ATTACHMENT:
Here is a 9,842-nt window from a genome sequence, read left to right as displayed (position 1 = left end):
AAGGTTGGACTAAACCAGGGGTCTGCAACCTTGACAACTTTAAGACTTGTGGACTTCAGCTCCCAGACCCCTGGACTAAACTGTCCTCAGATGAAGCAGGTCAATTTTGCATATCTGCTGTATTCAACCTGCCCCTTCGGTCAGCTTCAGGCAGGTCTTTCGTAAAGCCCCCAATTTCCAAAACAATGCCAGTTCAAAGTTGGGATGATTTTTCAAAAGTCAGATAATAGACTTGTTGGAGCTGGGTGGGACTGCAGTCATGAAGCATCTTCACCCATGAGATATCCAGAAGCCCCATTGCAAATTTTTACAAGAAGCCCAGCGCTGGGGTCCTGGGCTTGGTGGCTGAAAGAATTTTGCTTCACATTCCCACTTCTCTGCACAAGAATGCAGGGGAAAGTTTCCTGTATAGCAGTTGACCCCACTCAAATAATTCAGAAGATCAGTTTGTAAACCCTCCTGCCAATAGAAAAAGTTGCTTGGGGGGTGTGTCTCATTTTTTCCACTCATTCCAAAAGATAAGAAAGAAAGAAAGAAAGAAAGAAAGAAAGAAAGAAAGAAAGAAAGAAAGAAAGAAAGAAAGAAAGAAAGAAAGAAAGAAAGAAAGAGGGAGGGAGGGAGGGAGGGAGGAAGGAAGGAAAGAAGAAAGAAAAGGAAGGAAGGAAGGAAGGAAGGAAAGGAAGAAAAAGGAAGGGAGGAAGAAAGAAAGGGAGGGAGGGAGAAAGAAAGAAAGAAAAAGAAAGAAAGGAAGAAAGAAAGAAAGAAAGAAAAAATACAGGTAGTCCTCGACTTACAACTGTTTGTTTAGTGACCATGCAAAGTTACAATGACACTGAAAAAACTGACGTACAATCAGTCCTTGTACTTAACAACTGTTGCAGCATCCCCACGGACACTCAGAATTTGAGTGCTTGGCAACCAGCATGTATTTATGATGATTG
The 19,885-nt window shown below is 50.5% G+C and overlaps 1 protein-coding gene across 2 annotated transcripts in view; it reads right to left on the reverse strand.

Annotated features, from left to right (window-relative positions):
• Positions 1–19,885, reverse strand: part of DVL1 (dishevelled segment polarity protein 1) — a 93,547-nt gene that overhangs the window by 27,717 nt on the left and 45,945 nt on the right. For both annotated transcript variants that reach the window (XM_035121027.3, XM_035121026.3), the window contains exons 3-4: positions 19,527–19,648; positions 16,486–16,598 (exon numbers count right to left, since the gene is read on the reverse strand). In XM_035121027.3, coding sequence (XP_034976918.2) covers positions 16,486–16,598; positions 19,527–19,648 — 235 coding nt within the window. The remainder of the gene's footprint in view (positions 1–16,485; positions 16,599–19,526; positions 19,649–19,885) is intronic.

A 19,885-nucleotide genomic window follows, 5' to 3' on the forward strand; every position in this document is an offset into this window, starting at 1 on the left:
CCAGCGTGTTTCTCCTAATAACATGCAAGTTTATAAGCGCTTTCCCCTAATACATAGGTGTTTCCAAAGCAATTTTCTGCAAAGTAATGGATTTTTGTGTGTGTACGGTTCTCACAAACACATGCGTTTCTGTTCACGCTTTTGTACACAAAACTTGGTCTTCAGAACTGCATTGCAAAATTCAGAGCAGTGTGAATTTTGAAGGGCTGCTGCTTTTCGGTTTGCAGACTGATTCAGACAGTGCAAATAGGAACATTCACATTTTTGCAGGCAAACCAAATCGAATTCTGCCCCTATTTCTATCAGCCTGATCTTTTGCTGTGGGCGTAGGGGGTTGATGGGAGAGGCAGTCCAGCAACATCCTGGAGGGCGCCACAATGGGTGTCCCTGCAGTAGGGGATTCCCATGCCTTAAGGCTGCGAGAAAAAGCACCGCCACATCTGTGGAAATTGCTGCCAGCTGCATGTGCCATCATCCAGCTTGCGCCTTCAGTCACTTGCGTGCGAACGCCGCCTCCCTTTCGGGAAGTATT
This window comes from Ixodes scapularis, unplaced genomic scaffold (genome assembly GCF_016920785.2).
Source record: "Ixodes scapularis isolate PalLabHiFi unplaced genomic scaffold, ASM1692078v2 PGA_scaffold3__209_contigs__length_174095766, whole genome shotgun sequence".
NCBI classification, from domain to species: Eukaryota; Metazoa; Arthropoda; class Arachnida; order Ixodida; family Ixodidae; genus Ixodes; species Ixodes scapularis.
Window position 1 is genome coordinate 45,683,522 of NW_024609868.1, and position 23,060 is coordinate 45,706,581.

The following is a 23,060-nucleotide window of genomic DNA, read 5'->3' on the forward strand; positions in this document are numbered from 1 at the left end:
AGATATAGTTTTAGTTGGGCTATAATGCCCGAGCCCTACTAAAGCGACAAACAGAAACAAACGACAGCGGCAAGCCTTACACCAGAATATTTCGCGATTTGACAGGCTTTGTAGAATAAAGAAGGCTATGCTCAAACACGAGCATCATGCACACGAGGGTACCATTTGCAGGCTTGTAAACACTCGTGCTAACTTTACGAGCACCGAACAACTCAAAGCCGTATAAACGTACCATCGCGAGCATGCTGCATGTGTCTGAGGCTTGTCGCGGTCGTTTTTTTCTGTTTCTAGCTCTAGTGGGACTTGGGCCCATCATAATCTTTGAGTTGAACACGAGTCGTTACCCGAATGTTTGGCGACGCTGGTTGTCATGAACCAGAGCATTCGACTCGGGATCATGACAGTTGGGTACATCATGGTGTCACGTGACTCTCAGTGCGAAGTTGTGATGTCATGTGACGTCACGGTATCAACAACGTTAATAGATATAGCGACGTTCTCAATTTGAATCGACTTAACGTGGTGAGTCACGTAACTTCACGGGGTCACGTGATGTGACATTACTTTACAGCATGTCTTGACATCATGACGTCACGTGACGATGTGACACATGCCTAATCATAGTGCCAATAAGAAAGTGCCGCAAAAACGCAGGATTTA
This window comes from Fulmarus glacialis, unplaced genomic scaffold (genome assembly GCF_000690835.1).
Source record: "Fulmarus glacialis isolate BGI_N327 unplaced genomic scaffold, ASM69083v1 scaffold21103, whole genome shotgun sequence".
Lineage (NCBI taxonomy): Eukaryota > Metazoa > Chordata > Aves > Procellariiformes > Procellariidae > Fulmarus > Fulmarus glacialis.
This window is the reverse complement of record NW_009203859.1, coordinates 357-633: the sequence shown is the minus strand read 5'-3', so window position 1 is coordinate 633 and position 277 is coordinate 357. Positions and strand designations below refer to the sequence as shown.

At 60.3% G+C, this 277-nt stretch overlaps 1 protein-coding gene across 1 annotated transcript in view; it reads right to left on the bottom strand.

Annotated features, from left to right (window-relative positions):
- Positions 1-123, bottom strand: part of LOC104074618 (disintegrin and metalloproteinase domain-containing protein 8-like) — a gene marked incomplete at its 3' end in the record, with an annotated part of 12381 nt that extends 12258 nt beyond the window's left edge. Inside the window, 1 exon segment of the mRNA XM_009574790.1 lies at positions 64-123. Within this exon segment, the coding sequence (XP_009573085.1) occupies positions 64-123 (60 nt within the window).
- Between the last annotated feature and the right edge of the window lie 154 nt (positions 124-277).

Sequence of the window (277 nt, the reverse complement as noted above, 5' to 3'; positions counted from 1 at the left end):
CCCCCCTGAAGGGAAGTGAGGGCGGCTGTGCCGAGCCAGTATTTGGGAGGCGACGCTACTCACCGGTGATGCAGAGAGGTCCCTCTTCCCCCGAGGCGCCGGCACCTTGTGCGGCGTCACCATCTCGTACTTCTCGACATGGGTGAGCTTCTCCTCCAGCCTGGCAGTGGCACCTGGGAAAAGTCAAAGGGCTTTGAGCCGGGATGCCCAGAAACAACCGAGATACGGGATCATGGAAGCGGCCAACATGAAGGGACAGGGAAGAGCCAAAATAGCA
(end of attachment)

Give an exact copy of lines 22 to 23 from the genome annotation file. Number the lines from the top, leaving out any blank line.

Sequence of the window (277 nt, the reverse complement as noted above, 5' to 3'; positions counted from 1 at the left end):
CCCCCCTGAAGGGAAGTGAGGGCGGCTGTGCCGAGCCAGTATTTGGGAGGCGACGCTACTCACCGGTGATGCAGAGAGGTCCCTCTTCCCCCGAGGCGCCGGCACCTTGTGCGGCGTCACCATCTCGTACTTCTCGACATGGGTGAGCTTCTCCTCCAGCCTGGCAGTGGCACCTGGGAAAAGTCAAAGGGCTTTGAGCCGGGATGCCCAGAAACAACCGAGATACGGGATCATGGAAGCGGCCAACATGAAGGGACAGGGAAGAGCCAAAATAGCA